Democrats in the Texas state legislature have sued Texas Republican Governor Greg Abbott after he vetoed two years of funding for state legislators and their staffers, forcing them to face the possibility of going without pay for years, should the altered budget be allowed to go into effect. Abbott vetoed the legislature’s funding after Democrats in the state House abandoned a session where a suppressive set of voting restrictions were under consideration. Democrats’ move eliminated the quorum that the state House requires to do business, and, with the deadline for handling the bill that very night, it was temporarily stopped.
Democrats in the Texas legislature have filed a lawsuit against Greg Abbott, claiming he violated the state constitution when he vetoed funding for the legislature as retribution for Democrats killing a bill that would have instituted voting restrictions. https://t.co/SghikXp1HA
— Kyle Griffin (@kylegriffin1) June 26, 2021
A special session of the Texas state legislature is planned for the near future, where the restrictive elections bill is set to again be considered. Forbes notes that a bill re-instituting funding for the legislature also seems poised for potential consideration during those proceedings, and Abbott’s retaliatory veto of the legislative funding that was already passed “is viewed by many as a tactic to force Democrats to show up to the special session,” the publication adds. The new lawsuit targeting Abbott’s legislative funding veto insists that his action was in violation of the separation of governmental powers outlined in the Texas state Constitution.
Abbott has personally confirmed that his veto of the legislature’s funding was in response to Democrats’ successful effort to halt the progress of that suppressive elections bill. As he petulantly put it:
‘In America we don’t pay people for walking off the job. They could have stayed, they could have done all kinds of things, they could have made the point if they disagreed with a piece of legislation, and they could have filibustered or whatever the case may be. But you don’t walk off the job.’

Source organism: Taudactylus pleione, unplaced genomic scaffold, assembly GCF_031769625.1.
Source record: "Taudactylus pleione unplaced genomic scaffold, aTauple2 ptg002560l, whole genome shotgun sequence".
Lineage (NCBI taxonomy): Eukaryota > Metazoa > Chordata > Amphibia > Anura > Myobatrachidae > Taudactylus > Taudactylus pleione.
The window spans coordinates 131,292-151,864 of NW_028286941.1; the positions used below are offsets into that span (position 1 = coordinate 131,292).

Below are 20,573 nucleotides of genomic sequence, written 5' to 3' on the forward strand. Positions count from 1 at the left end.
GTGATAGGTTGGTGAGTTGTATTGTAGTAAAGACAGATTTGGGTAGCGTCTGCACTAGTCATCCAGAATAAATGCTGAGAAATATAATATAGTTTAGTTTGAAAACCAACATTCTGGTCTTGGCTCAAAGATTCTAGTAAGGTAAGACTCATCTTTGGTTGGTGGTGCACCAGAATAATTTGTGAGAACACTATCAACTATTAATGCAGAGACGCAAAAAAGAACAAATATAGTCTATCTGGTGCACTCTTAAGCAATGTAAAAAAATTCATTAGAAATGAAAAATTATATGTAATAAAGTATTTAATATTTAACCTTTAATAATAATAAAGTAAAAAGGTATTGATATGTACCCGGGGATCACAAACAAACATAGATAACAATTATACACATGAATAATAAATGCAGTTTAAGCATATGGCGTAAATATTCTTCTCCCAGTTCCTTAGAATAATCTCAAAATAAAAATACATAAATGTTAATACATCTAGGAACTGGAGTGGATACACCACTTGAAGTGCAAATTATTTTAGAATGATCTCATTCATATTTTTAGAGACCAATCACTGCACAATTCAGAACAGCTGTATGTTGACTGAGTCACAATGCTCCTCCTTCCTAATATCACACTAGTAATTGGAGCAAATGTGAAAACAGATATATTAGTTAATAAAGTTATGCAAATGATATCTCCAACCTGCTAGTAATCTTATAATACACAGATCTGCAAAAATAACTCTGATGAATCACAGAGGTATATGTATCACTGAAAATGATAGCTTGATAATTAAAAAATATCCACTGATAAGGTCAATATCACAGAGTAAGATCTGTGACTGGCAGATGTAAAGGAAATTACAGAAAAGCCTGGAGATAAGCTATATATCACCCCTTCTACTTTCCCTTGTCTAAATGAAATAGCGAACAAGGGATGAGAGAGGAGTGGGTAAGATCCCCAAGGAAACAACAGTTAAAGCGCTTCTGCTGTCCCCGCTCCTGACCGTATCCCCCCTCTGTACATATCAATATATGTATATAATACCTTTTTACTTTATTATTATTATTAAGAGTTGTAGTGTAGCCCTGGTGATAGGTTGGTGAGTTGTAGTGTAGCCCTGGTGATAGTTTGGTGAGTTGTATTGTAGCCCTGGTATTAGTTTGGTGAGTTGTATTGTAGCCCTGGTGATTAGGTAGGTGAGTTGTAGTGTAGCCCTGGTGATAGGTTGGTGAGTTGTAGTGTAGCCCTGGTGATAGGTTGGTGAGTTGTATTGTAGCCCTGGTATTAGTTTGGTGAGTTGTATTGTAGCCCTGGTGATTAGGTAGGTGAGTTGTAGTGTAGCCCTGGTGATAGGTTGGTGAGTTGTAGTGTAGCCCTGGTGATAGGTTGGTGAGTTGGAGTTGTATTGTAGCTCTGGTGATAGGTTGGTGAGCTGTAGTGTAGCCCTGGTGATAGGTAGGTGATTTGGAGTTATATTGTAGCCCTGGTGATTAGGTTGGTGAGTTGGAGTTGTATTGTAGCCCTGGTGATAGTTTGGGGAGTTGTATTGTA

Characterizing what Texas Democrats did as “walk[ing] off the job” is ignorantly reductive. The tactic was available, and they used it. Republican leaders — particularly those in the U.S. Senate — have proven that they’re certainly not hesitant to use just about any available strategies to advance their agenda. In the Senate, filibuster rules allow for a complete stoppage of most legislation, halting progress in its tracks unless (with the chamber’s current party breakdown) at least 10 Republicans back bills under consideration. The impetus for Texas Democrats’ move is certainly compelling — as elsewhere, Texas Republicans are trying to impose suppressive restrictions on voting despite the fact that no systematic election integrity problems have ever been discovered with last year’s electoral process.
Among other provisions, the Texas bill, at least in the form that it was set for consideration by the Texas state House, seeks to ban so-called drive-thru voting, which functions as its name suggests and was used in Harris County last year. Harris County, which includes Houston and which, like other highly populated areas, leans Democratic, was won by Biden last year. Thus, it’s as though the bill is finely tuned to target Democratic voters, making the suppressive consequences even more obvious.